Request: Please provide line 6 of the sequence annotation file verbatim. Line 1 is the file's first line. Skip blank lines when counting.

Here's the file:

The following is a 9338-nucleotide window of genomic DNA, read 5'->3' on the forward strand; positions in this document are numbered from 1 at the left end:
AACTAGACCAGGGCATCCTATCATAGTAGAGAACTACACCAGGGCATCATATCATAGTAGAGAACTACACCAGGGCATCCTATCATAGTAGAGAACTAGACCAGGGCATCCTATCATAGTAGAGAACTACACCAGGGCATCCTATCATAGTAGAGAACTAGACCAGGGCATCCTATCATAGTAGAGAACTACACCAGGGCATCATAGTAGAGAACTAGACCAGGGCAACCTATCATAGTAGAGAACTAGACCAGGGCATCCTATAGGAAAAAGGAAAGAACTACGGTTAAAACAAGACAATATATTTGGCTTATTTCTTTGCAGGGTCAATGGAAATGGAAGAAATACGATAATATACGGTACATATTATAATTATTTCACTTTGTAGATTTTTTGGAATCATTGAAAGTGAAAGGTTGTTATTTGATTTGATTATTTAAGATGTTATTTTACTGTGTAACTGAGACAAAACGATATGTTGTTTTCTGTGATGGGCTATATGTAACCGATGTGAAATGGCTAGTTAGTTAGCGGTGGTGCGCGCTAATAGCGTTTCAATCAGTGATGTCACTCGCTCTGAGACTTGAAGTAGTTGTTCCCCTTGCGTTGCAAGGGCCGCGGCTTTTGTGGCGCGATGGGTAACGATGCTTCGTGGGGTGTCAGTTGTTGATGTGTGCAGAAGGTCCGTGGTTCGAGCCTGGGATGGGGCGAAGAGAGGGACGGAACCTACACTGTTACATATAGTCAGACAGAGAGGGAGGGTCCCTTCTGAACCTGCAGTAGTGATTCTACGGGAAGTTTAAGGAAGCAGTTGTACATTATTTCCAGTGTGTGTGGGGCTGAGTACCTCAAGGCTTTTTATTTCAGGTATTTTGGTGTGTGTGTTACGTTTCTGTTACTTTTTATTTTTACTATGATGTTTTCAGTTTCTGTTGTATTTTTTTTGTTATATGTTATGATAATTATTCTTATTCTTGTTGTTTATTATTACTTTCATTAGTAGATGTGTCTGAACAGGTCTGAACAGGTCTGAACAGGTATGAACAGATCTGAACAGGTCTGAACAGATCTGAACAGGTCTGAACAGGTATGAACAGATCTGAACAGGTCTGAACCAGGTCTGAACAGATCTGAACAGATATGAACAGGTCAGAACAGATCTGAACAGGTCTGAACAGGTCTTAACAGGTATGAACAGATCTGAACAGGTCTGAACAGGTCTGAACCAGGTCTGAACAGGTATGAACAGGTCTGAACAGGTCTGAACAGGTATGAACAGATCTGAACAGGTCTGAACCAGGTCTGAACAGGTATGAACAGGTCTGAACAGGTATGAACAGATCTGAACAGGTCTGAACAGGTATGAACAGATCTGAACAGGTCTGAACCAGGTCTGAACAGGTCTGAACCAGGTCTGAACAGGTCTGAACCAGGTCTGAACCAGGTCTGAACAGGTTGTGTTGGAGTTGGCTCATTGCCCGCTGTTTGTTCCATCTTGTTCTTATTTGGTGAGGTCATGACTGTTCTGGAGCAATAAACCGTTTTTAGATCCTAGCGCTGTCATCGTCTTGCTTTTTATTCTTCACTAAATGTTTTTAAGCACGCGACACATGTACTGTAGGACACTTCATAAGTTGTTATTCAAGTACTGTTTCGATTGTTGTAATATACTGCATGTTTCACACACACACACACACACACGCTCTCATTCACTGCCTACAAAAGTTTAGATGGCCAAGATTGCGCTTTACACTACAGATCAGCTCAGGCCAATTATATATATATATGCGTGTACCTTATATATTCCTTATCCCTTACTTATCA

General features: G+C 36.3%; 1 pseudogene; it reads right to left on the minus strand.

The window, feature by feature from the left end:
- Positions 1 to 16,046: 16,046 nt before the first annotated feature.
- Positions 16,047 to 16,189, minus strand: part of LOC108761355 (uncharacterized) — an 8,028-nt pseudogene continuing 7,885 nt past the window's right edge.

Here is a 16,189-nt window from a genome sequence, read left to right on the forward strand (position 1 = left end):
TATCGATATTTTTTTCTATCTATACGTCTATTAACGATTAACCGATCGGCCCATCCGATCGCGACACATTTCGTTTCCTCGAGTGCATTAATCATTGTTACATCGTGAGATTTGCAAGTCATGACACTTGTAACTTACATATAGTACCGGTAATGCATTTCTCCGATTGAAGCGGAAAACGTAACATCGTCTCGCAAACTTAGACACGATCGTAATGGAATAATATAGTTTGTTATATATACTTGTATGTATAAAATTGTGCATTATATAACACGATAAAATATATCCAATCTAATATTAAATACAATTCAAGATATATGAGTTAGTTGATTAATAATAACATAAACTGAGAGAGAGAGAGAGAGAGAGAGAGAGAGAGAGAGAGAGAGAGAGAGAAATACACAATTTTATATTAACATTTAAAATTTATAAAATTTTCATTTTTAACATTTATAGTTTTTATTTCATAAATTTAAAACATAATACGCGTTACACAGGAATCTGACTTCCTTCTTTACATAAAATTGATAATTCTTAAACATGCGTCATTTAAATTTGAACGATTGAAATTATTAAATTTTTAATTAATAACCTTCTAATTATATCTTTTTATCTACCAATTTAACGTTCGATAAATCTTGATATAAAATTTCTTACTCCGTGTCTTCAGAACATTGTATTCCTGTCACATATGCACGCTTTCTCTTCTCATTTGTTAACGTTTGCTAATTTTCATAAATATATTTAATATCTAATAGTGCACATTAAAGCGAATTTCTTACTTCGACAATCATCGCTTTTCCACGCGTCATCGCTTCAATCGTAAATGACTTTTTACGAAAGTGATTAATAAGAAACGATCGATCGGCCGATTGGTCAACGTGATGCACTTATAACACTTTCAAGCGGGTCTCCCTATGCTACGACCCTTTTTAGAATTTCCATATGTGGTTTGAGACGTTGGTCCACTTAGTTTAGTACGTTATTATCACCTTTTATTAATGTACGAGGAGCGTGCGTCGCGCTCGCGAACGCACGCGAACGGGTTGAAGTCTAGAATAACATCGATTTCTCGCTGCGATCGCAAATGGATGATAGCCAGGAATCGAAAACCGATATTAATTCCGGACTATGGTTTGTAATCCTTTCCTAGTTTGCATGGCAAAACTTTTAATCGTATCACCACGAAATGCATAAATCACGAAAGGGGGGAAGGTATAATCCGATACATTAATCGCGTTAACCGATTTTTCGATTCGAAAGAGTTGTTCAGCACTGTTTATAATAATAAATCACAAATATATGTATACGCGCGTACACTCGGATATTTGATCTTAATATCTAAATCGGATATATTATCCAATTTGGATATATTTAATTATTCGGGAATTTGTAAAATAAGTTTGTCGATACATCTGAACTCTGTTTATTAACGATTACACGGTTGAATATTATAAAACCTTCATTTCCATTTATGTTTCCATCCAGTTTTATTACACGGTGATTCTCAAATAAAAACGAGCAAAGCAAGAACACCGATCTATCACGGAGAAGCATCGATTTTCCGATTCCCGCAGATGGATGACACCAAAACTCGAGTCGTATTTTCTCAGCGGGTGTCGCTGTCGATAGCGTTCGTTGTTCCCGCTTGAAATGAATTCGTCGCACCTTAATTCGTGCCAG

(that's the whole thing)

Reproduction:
- Positions 16,047 to 16,189, minus strand: part of LOC108761355 (uncharacterized) — an 8,028-nt pseudogene continuing 7,885 nt past the window's right edge.